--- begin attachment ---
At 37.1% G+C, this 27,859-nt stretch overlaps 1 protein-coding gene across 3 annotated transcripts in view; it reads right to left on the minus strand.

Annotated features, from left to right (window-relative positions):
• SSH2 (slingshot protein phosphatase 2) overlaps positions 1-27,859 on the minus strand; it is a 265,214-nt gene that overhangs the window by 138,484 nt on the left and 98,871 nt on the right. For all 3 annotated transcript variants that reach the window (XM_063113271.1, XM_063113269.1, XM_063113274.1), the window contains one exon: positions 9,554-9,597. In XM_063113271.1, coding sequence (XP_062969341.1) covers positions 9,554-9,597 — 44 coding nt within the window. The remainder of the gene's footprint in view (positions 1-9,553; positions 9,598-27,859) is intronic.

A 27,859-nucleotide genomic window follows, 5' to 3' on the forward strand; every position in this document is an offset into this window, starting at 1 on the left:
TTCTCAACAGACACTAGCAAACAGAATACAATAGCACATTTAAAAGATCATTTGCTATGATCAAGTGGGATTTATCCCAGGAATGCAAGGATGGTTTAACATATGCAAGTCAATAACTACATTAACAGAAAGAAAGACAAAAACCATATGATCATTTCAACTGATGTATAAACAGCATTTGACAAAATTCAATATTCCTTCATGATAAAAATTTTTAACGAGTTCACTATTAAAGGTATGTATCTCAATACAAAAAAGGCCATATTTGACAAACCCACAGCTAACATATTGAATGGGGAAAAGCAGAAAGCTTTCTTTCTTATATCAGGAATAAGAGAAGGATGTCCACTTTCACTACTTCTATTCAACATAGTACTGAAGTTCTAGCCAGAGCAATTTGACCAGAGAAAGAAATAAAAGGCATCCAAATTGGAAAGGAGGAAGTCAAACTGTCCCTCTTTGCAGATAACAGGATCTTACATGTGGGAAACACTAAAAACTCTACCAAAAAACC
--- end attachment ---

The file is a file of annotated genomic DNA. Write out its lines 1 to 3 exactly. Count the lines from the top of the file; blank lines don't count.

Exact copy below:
At 37.1% G+C, this 27,859-nt stretch overlaps 1 protein-coding gene across 3 annotated transcripts in view; it reads right to left on the minus strand.

Annotated features, from left to right (window-relative positions):
• SSH2 (slingshot protein phosphatase 2) overlaps positions 1-27,859 on the minus strand; it is a 265,214-nt gene that overhangs the window by 138,484 nt on the left and 98,871 nt on the right. For all 3 annotated transcript variants that reach the window (XM_063113271.1, XM_063113269.1, XM_063113274.1), the window contains one exon: positions 9,554-9,597. In XM_063113271.1, coding sequence (XP_062969341.1) covers positions 9,554-9,597 — 44 coding nt within the window. The remainder of the gene's footprint in view (positions 1-9,553; positions 9,598-27,859) is intronic.